Here’s a piece of investment advice you probably weren’t expecting: Stay away from companies that pay their CEOs the largest salaries.
A study put together by academics at three business schools in the U.S. and U.K. finds that companies with the highest-paid chief executives see much worse stock returns than the industry as a whole. And it’s the CEOs’ arrogance that is apparently to blame.
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This chart shows cumulative returns at companies with CEOs in the highest-paid decile in their industry, and companies with CEOs in the lowest-paid decile in their industry, compared to the industry average.
While companies with the lowest-paid CEOs show returns that are more or less in line with the industry average, companies with the highest-paid CEOs show much worse returns for three years after the CEOs are awarded their large compensation packages.
The study came out in January, 2013, and apparently went largely unnoticed until this Business Insider article flagged it.
It found firms that pay their CEOs in the top ten per cent within their industry see returns that are typically 8 per cent lower than the overall industry for three years from the time the large pay package was awarded.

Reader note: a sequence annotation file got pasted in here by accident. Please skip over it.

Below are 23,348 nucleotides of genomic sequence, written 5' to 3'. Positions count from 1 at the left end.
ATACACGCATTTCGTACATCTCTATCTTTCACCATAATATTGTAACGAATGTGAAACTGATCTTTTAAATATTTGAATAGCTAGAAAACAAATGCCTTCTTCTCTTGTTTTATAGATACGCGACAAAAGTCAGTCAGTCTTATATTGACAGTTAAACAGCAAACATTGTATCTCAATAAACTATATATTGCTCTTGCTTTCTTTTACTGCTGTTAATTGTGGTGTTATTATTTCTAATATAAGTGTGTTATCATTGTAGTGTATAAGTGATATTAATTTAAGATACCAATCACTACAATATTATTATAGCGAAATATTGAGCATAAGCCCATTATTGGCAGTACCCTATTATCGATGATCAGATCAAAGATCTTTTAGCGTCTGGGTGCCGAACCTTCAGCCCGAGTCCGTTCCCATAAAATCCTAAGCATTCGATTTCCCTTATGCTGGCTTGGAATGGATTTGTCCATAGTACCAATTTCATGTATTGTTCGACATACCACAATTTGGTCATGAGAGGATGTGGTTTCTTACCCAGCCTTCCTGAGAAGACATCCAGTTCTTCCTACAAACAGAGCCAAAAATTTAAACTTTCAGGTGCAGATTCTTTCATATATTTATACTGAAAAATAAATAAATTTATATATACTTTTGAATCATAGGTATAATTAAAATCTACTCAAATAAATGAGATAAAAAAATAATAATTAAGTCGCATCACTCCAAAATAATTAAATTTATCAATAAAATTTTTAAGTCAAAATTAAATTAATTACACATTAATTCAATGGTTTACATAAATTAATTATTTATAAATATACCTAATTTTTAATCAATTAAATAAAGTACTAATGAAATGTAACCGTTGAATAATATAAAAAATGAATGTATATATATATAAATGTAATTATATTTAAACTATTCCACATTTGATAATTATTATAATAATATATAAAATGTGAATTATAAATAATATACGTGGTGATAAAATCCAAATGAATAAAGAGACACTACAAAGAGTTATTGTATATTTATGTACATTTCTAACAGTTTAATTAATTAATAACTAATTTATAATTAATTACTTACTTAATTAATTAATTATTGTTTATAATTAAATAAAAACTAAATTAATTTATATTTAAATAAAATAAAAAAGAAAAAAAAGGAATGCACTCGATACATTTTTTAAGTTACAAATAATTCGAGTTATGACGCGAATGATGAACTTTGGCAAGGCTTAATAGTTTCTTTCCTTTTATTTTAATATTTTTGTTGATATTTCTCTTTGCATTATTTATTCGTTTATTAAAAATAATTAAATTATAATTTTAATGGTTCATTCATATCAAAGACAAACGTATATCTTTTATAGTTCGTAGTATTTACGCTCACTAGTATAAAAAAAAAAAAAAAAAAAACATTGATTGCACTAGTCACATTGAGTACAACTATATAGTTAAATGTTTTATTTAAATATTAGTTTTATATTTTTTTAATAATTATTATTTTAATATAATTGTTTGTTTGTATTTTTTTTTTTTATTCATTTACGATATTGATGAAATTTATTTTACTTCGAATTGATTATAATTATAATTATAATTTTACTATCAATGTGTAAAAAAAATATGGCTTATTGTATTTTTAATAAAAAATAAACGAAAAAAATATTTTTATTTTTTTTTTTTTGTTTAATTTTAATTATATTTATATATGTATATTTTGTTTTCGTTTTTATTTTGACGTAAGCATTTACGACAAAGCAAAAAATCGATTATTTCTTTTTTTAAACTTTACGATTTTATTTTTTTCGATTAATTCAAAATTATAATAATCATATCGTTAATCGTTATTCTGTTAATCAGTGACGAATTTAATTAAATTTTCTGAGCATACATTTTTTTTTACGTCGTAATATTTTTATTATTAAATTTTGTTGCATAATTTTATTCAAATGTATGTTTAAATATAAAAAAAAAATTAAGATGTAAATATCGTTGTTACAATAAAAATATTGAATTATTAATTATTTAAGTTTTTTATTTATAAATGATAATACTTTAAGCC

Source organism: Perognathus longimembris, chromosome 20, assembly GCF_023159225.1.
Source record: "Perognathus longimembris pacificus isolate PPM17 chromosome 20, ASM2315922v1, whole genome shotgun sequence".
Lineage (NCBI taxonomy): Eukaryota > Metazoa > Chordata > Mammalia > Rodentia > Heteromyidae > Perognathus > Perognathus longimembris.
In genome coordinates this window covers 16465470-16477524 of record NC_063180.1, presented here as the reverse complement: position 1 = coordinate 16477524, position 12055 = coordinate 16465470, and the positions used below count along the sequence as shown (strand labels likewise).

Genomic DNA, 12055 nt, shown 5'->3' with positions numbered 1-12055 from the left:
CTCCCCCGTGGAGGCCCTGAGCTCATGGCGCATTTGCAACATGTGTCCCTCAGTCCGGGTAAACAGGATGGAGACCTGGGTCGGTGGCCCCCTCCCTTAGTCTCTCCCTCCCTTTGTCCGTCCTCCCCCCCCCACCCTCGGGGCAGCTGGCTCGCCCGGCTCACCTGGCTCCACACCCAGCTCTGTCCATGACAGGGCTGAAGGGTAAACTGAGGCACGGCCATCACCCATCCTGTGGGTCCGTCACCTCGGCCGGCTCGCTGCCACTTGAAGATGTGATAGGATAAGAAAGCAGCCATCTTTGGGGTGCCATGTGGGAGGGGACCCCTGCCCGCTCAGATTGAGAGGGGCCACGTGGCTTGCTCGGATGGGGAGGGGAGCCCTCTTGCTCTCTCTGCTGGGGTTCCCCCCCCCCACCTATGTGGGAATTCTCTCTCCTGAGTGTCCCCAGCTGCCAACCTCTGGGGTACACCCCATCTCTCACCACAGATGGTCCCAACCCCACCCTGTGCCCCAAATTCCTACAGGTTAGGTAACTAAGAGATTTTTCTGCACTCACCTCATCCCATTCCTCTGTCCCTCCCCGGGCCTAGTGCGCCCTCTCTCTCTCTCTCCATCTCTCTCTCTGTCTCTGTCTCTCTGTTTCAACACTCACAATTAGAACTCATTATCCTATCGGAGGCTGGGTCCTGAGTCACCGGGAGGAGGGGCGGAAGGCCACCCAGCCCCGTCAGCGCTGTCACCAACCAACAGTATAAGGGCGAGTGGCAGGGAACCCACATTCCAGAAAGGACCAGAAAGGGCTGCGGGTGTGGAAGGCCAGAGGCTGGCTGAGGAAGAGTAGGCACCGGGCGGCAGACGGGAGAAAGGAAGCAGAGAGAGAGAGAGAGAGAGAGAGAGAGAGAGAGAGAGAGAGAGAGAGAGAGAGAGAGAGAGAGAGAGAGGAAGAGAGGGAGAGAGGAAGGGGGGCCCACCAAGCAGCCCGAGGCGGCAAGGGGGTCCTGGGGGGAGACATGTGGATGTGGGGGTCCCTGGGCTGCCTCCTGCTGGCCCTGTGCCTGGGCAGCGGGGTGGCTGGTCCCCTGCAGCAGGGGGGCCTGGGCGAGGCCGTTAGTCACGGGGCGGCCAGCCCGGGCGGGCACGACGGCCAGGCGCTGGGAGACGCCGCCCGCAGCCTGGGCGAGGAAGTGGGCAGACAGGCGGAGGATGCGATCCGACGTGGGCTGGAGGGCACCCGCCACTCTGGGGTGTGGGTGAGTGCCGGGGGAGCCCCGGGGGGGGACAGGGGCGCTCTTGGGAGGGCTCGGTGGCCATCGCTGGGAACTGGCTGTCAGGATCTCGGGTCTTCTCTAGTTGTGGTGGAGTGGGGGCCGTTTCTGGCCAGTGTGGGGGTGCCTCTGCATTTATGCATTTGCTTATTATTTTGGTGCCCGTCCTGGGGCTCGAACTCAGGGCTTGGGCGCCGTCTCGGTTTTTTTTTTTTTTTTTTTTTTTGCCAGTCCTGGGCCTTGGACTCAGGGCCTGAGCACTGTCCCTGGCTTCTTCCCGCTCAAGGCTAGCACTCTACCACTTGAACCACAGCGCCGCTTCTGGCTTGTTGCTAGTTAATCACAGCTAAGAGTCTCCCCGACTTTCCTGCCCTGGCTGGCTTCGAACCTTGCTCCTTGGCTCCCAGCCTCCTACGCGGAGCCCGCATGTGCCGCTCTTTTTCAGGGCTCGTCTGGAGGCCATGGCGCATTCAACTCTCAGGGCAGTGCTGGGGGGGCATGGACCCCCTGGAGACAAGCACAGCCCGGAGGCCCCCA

The researchers — Michael J. Cooper, Huseyin Gulin, and P. Raghavendra Rau — say this appears to be “driven by high-pay induced CEO overconfidence.”
Paying a CEO an excessive salary causes them to take unnecessary risks that lead to “value-destroying activities,” the researchers say, such as overinvestment and unwise mergers and acquisitions.
The researchers conclude that many of the compensation tools used to incentivize CEOs, such as stock options performance bonuses, “do not necessarily translate into higher future returns for shareholders.”
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